Residences in Humbermede
|• MP||Judy Sgro|
|• MPP||Tom Rakocevic|
|• Councillor||Anthony Perruzza|
Humbermede, often called Emery, is a neighbourhood of Toronto, Ontario, Canada. Humbermede, like many of the "Humber" neighbourhoods in the city, gets its name from the Humber River. It is bounded on the west by the Humber River, on the north by Finch Avenue West, on the east by the Highway 400 and on the south by Sheppard Avenue West.
A farming hamlet developed by 1870 at the crossroads of Finch Avenue and Weston Road, named Dayton. A Dayton railway station at Finch Avenue and a Dayton post office were opened around that time. It was changed to Emery. One reason suggested for the change was to avoid confusion with Dayton, Ohio. By 1960, the area started being converted to urban uses, as part of North York.
The neighbourhood has since developed into a suburban low-density neighbourhood primarily consisting of semi-detached homes, although some high-rises on the southwest corner of Finch and Weston Road were also built. On the south-east corner is site of the former Finch West Mall. There is an industrial area along the rail lines, extending east to Highway 400.
Two public school boards operate schools in Humbermede, the separate Toronto Catholic District School Board (TCDSB), and the secular Toronto District School Board (TDSB). Both TCDSB, and TDSB operate public elementary schools in the neighbourhood. TCDSB operates St. Jude Catholic School, whereas TDSB operate Daystrom Public School, and Gulfstream Public School. TDSB is the only public school board to operate a secondary school in Humbermede, Emery Collegiate Institute.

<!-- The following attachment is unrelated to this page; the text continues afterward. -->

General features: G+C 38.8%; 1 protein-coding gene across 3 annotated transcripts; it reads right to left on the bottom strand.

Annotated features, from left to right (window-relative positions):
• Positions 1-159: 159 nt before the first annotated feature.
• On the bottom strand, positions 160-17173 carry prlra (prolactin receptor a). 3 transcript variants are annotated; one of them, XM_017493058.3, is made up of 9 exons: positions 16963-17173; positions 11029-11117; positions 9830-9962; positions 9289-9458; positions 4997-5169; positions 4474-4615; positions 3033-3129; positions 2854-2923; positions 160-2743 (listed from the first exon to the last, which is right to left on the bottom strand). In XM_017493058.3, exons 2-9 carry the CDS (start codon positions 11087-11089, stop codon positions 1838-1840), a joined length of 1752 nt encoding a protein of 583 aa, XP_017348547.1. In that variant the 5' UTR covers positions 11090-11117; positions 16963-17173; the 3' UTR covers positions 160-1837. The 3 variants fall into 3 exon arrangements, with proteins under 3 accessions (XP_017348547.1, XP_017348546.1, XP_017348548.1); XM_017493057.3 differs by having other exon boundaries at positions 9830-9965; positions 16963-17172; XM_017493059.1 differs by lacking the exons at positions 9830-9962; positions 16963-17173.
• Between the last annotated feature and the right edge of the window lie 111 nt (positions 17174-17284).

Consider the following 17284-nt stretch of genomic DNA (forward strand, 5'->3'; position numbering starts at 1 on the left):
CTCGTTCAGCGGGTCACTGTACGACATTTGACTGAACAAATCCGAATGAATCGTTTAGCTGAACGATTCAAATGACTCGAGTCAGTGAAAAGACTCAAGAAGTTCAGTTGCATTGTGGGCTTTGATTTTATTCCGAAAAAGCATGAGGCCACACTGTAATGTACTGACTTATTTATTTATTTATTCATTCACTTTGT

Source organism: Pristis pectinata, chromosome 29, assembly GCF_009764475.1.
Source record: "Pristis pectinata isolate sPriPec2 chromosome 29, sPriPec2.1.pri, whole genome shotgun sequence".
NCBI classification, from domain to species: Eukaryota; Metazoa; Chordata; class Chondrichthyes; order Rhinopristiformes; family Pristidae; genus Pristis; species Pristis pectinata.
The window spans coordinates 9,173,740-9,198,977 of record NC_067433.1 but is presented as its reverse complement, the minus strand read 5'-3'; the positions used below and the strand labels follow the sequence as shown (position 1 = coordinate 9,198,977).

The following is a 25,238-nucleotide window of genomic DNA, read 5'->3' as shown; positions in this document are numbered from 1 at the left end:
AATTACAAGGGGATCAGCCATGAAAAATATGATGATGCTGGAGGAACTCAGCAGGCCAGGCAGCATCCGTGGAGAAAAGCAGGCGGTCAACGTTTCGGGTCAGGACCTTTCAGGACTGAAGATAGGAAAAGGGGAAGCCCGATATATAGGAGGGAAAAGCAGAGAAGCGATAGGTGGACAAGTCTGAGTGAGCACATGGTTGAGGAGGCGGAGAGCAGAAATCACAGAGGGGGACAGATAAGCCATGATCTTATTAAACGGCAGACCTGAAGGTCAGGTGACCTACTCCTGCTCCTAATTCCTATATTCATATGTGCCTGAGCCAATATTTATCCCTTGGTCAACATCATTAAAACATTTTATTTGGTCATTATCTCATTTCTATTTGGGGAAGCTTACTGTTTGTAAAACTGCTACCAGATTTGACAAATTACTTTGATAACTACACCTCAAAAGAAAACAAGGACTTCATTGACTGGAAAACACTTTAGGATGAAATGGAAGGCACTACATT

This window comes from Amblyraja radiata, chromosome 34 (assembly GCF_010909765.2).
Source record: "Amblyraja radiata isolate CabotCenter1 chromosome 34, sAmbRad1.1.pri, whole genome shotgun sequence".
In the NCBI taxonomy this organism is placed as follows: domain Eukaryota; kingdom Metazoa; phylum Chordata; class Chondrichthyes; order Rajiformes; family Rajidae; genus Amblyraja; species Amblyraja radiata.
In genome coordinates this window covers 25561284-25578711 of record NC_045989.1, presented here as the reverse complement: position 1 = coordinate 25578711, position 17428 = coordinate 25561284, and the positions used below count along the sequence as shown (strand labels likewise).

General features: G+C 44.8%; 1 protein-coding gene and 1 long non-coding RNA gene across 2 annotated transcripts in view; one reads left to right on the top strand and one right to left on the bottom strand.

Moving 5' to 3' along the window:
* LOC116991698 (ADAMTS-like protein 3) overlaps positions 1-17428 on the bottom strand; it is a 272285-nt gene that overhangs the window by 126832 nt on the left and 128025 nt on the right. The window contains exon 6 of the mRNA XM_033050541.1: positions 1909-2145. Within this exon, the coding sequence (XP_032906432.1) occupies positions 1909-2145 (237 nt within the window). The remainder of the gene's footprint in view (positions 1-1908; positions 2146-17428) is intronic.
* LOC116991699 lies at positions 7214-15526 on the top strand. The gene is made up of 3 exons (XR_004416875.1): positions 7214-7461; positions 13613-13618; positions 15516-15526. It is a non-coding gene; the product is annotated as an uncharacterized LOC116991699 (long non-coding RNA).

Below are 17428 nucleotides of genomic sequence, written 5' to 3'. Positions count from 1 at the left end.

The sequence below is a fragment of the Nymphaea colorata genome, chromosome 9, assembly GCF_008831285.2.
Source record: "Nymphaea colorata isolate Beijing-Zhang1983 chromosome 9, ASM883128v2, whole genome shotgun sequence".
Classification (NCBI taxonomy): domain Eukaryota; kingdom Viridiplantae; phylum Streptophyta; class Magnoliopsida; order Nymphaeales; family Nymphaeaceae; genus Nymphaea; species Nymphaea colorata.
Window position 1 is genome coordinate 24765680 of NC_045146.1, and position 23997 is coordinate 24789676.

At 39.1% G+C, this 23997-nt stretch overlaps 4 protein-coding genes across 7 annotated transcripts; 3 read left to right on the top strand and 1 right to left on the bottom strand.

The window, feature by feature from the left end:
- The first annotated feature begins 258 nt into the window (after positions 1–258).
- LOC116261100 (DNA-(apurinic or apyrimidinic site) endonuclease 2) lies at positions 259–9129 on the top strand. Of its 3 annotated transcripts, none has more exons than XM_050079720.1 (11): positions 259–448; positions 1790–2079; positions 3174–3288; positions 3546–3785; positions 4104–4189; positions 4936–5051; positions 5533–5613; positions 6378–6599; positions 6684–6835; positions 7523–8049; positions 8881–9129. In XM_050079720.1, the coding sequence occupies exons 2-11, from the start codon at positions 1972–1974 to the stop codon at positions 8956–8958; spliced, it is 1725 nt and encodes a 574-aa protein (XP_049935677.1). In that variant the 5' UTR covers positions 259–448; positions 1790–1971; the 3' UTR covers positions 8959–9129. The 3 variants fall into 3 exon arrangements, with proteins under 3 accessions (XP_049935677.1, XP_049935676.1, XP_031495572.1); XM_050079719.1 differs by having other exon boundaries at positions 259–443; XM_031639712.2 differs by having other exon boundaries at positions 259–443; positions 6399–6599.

TCDSB does not operate a secondary school in the neighbourhood, with TCSDB secondary school students residing in Humbermede attending institutions in adjacent neighbourhoods. The French first language public secular school board, Conseil scolaire Viamonde, and it separate counterpart, Conseil scolaire catholique MonAvenir also offer schooling to applicable residents of Humbermede, although they do not operate a school in the neighbourhood. CSCM and CSV students attend schools situated in other neighbourhoods in Toronto.
Humbermede is ethnically one of the most diverse neighbourhoods in Toronto, with one of the highest proportions of Latin Americans in Canada.
Major ethnic populations (2016):
- 22.9% White; 10.5% Italian, 4.1% British
- 22.1% Black; 7.9% Jamaican, 2.2% Nigerian
- 21.1% South Asian; 14.4% Indian, 5.5% Pakistani
- 11.8% Latin American; 3.1% Ecuadorian, 2.2% Salvadoran
- 7% Southeast Asian; 6.4% Vietnamese
The neighbourhood is home to several municipal parks and green spaces, including Bluehaven Park, Habitant Park, and Summerlea Park. Many of these parks are situated near the Humber Valley, which forms a part of the larger Toronto ravine system. Municipal parks in Humbermede are managed by the Toronto Parks, Forestry and Recreation Division. The division also manages the Carmine Stefano Community Centre, located in the southern portion of the neighbourhood, on Weston Road. The Toronto Public Library also operates the Woodsview branch in Humbermede.
The neighbourhood is bounded by several major roadways, Finch Avenue West to the north, and Sheppard Avenue to the south. Highway 400 is a major north-south controlled access highway that bounds the neighbourhood from the east. Weston Road is another north-south road that passes through the neighbourhood.
- ""Humbermede Social Profile #1 – Age and Gender (2011)"" (PDF).
- "Emery – History". Toronto Neighbourhood Guide. Retrieved 2009-10-22.
- "2016 Neighborhood Profile" (PDF). City of Toronto. Retrieved 9 January 2019.